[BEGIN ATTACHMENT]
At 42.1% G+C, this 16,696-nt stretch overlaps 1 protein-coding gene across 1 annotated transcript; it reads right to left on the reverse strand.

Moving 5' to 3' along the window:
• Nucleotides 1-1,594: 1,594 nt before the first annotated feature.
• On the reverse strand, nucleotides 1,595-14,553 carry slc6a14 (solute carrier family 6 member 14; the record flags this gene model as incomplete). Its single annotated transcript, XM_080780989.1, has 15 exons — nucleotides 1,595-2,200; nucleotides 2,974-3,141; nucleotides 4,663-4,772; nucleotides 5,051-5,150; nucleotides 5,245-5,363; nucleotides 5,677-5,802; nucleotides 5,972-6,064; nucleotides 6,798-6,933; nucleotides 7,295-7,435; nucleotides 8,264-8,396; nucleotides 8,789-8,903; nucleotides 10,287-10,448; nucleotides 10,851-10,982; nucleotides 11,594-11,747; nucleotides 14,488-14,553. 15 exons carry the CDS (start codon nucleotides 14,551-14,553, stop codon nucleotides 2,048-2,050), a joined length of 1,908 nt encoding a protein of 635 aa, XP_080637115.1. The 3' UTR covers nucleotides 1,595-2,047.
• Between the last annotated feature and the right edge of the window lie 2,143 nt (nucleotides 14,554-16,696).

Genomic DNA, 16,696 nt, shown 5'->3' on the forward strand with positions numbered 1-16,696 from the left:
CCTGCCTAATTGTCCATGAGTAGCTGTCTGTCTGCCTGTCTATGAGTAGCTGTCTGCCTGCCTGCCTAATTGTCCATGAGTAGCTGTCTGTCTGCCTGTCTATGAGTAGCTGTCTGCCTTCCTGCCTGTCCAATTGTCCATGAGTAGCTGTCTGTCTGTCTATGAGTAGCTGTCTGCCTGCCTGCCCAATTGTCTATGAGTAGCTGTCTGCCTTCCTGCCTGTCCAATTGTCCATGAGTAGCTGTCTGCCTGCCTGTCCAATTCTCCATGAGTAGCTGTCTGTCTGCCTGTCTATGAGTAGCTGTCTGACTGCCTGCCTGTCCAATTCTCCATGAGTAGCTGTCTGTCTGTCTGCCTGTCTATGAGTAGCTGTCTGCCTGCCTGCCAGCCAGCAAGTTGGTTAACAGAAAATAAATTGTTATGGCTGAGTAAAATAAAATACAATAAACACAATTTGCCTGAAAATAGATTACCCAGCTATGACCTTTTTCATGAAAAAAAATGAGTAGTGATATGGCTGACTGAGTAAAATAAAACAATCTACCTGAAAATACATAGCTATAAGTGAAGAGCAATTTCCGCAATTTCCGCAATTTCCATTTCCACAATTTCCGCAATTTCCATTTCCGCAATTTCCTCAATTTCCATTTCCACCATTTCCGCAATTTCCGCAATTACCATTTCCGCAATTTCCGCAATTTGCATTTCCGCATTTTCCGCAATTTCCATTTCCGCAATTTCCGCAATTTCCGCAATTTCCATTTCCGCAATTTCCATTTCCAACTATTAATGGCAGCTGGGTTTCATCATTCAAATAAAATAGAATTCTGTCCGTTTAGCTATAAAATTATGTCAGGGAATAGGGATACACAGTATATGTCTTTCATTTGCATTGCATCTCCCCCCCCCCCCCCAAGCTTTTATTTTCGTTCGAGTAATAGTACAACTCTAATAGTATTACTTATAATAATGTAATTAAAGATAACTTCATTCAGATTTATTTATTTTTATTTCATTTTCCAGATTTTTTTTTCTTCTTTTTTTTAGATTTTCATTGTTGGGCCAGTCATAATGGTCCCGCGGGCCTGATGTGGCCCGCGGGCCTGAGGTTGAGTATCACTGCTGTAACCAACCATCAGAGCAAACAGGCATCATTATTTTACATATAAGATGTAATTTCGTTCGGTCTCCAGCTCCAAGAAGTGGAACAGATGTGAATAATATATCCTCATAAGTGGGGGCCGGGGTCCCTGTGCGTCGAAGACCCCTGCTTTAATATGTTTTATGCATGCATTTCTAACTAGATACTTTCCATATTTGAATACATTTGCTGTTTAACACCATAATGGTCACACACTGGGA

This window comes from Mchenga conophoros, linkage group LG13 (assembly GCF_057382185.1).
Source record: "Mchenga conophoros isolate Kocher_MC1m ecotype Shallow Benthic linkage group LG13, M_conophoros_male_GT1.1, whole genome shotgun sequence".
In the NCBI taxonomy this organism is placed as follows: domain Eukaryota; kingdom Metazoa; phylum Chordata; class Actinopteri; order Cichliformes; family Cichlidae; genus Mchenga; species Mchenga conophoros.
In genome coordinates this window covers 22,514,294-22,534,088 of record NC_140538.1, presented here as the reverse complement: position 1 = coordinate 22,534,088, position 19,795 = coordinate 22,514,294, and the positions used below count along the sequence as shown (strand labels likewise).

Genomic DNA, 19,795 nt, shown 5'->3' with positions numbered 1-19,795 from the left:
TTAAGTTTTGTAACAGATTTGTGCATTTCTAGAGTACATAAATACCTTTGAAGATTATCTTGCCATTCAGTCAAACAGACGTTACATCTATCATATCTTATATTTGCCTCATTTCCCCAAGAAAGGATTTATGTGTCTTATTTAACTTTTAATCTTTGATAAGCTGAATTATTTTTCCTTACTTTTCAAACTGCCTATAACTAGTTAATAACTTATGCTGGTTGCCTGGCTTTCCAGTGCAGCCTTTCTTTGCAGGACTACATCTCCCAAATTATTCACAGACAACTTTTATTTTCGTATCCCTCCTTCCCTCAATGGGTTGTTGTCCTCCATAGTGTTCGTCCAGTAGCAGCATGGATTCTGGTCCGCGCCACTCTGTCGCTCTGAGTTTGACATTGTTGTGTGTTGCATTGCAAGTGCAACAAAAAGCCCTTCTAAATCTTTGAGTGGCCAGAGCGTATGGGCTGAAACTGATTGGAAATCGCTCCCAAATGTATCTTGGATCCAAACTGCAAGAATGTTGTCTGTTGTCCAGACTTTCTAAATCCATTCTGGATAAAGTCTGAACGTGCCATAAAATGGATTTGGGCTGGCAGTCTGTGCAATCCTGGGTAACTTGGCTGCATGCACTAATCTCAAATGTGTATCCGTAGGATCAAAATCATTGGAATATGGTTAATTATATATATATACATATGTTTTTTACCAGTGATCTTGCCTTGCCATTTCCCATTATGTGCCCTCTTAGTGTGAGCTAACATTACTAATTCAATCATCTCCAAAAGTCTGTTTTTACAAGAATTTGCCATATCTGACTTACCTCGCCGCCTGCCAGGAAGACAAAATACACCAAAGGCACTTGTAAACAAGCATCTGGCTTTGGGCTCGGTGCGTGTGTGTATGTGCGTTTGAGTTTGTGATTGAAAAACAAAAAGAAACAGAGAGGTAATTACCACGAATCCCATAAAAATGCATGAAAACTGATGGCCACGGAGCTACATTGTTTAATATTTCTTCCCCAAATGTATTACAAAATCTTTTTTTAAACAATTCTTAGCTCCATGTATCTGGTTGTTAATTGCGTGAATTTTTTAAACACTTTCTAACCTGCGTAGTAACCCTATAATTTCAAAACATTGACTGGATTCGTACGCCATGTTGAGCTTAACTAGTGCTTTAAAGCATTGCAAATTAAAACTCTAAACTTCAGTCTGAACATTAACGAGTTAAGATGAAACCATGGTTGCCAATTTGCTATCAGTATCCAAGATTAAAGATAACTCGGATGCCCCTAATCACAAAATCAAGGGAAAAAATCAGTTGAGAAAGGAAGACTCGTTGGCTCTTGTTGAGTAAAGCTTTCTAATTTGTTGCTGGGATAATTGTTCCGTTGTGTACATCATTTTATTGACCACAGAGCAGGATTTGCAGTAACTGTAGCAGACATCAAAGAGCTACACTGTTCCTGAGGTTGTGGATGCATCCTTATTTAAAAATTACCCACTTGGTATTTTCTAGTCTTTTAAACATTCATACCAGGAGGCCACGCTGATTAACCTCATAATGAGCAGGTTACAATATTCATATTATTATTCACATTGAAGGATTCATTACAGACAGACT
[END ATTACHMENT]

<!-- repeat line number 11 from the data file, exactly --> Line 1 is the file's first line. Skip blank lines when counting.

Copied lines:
In genome coordinates this window covers 22,514,294-22,534,088 of record NC_140538.1, presented here as the reverse complement: position 1 = coordinate 22,534,088, position 19,795 = coordinate 22,514,294, and the positions used below count along the sequence as shown (strand labels likewise).